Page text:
The line isn’t smooth—and there are exceptions—but the relationship is clear: In general, richer cities have less affordable housing.
But there’s a second reason why San Francisco’s problem is emblematic of a national story. Liberal cities seem to have the worst affordability crises, according to Trulia chief economist Jed Kolko.
In a recent article, Kolko divided the largest cities into 32 “red” metros where Romney got more votes than Obama in 2012 (e.g. Houston [JB: I think they must mean Houston metro area, as Harris County went blue, but if you lump in surrounding areas it would be advantage for Romney], 40 “light-blue” markets where Obama won by fewer than 20 points (e.g. Austin), and 28 “dark-blue” metros where Obama won by more than 20 points (e.g. L.A., SF, NYC). Although all three housing groups faced similar declines in the recession and similar bounce-backs in the recovery, affordability remains a bigger problem in the bluest cities.
“Even after adjusting for differences of income, liberal markets tend to have higher income inequality and worse affordability,” Kolko said.
This graph shows how comparably sized red cities have significantly lower housing prices than their counterpart blue cities.
As a libertarian property scholar–something of an anomaly–I am often frustrated when I try to convey that the liberal policies that make a city look nicer, and stop construction, have a significant deleterious effect on the affordability of housing. And these are the same cities that go to great lengths to make housing more affordable through government programs, when government programs are responsible for making the housing unaffordable on the market.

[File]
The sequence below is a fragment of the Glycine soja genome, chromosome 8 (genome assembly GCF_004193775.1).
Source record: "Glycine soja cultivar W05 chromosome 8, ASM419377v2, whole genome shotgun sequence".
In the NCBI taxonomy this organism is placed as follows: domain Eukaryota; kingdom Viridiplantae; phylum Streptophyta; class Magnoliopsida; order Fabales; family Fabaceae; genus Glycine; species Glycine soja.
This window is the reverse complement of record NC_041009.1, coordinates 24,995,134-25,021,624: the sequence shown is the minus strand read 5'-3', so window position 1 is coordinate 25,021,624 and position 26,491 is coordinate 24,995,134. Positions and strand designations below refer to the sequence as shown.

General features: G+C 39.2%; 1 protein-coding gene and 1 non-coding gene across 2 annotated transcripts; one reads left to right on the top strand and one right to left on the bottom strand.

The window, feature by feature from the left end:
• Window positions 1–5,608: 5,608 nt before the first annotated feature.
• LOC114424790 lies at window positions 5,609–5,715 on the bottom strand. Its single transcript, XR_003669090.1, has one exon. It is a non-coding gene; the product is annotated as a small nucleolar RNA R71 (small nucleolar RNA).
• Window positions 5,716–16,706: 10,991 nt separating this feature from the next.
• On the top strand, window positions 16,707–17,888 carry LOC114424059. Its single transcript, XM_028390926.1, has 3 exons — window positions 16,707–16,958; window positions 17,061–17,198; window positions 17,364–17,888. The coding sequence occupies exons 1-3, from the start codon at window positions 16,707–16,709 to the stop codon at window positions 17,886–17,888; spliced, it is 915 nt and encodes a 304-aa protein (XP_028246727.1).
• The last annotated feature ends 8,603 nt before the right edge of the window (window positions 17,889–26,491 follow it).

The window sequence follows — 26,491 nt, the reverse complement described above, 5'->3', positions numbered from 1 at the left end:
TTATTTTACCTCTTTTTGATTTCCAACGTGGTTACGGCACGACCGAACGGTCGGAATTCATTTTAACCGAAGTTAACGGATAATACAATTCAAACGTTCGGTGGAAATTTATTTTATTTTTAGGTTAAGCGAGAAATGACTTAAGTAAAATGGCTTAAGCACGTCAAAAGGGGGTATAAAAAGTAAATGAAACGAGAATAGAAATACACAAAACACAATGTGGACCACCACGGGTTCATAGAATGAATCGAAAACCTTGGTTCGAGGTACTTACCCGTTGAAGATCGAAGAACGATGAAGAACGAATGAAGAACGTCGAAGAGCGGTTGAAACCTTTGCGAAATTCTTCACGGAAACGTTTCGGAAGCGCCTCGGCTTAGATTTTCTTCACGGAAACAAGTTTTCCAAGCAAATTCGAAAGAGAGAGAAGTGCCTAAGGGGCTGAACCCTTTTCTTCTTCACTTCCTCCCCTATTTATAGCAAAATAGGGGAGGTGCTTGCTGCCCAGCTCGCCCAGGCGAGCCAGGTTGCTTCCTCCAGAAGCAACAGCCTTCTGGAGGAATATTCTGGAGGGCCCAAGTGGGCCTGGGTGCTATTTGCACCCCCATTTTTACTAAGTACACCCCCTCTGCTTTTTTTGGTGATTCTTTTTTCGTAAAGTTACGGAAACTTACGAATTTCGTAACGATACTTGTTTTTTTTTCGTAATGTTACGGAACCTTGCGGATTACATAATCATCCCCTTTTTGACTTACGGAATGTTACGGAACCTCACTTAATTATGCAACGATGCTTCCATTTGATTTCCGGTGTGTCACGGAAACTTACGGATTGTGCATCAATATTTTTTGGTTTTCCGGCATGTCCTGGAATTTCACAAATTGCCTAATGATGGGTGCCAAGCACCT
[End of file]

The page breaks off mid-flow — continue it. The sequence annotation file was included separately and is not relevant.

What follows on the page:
The Atlantic continues:
Kolko’s theory isn’t an outlier. There is a deep literature tying liberal residents to illiberal housing policies that create affordability crunches for the middle class. In 2010, UCLA economist Matthew Kahn published a study of California cities, which found that liberal metros issued fewer new housing permits. The correlation held over time: As California cities became more liberal, he said, they built fewer homes.
“All homeowners have an incentive to stop new housing,” Kahn told me, “because if developers build too many homes, prices fall, and housing is many families’ main asset. But in cities with many Democrats and Green Party members, environmental concerns might also be a factor. The movement might be too eager to preserve the past.”
When the goal of a zoning system is to avoid any change that may lower housing prices, it is entirely unsurprising that housing prices go up. The cases that find preserving housing values as part of the general welfare seems out of whack, as it harms the general population, except for the people who are already living in an area.